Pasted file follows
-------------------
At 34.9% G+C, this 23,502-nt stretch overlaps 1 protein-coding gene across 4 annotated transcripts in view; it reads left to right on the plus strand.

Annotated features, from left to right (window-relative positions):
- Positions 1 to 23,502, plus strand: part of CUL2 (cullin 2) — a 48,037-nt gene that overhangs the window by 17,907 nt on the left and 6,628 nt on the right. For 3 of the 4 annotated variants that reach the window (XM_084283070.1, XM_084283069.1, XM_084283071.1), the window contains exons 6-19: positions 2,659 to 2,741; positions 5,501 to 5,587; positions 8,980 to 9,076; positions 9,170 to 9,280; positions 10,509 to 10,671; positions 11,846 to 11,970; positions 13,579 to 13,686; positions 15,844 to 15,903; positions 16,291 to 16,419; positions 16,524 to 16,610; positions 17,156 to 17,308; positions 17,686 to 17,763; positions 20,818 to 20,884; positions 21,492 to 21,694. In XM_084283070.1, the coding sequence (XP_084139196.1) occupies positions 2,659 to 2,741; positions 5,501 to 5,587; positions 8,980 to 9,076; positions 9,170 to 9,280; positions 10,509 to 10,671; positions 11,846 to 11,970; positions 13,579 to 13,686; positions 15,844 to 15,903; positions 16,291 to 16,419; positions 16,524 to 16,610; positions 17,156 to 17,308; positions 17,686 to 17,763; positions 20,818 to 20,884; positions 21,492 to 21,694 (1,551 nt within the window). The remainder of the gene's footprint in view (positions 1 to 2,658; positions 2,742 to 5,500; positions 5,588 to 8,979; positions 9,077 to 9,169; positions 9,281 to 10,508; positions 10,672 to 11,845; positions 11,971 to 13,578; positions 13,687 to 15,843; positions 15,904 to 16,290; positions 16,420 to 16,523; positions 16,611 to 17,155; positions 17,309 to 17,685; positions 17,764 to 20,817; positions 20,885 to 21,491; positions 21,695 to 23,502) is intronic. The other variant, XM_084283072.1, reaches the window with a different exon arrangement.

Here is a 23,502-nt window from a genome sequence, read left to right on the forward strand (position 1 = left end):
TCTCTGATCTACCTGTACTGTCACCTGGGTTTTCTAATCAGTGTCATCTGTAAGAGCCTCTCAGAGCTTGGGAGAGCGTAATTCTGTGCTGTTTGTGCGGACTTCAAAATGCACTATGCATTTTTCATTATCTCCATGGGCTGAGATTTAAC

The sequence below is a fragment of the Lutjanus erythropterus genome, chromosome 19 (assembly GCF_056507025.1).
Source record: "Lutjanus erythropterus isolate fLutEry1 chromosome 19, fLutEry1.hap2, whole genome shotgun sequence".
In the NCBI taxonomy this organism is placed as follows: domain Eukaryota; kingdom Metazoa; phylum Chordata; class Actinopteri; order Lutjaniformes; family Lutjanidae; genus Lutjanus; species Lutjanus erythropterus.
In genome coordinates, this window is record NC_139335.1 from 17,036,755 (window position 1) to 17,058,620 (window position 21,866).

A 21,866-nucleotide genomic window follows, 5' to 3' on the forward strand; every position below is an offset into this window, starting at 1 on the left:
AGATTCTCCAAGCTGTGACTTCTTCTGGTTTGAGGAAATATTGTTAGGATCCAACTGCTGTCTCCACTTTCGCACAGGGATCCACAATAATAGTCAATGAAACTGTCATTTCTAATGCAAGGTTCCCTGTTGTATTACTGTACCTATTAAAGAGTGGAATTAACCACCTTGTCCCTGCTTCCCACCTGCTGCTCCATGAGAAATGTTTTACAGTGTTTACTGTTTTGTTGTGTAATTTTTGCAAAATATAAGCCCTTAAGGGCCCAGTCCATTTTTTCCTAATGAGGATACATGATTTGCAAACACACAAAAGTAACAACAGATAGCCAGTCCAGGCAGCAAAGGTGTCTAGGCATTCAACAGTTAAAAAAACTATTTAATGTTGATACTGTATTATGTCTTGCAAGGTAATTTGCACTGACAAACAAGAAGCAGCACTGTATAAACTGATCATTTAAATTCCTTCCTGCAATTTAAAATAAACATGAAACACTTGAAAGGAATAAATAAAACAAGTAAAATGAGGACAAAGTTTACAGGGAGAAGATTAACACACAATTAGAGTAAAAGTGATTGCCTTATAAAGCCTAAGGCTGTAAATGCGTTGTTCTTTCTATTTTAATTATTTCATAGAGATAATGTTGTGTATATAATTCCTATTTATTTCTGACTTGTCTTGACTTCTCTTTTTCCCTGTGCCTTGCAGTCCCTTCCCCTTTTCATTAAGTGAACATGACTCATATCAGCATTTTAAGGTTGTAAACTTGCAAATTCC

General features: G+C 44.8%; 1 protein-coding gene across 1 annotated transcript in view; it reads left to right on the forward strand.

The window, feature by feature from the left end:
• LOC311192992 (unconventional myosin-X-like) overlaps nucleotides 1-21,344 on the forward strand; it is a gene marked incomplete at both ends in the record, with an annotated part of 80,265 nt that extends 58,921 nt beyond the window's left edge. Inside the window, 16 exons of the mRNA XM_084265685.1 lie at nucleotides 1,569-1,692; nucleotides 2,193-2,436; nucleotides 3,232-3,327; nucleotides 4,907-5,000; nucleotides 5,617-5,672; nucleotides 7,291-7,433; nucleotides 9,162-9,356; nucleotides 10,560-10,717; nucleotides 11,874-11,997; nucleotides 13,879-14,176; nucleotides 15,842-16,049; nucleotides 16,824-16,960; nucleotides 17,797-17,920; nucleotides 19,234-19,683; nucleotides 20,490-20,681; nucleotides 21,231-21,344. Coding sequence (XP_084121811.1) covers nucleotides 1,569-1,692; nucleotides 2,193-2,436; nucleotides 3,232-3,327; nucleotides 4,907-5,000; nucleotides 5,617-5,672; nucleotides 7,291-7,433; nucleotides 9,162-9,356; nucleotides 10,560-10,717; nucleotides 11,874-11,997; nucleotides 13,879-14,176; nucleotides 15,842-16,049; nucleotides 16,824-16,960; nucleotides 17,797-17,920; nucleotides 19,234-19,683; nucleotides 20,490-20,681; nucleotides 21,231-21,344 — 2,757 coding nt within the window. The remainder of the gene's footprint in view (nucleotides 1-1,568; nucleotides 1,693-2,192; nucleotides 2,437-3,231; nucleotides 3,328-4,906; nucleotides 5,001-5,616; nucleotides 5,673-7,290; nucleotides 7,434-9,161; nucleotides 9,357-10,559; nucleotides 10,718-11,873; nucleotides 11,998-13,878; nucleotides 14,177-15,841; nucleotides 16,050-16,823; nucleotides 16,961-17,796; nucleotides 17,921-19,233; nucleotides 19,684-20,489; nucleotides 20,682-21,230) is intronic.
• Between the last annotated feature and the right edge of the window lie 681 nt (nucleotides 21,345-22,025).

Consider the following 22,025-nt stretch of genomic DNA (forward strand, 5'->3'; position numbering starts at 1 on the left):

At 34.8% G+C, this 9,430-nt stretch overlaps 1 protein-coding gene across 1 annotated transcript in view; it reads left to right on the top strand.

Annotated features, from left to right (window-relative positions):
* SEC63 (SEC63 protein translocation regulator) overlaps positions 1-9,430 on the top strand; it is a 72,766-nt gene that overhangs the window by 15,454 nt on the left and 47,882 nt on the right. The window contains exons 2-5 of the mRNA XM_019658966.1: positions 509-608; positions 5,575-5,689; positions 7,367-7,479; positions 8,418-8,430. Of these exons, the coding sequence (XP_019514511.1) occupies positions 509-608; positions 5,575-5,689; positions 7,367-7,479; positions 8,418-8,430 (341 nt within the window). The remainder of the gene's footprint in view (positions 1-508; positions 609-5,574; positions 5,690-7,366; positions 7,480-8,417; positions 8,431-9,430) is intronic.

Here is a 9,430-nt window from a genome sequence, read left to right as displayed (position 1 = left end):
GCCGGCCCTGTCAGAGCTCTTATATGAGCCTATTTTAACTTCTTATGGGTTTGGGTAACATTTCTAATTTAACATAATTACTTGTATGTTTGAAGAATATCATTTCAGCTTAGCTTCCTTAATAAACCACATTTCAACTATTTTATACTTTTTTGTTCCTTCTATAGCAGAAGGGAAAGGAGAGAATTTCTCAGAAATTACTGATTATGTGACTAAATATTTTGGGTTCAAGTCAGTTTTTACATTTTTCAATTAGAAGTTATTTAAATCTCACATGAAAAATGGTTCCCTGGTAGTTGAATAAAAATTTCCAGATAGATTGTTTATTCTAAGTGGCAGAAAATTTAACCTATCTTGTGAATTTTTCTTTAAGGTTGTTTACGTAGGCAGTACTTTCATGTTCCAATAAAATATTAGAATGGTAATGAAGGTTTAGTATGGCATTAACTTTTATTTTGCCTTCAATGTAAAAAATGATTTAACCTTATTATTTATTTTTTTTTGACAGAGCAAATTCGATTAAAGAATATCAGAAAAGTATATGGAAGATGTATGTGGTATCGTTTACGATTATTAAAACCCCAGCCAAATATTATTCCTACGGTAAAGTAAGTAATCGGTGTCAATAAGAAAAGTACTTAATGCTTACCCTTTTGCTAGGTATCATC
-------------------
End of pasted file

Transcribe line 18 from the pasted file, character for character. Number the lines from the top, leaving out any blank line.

Annotated features, from left to right (window-relative positions):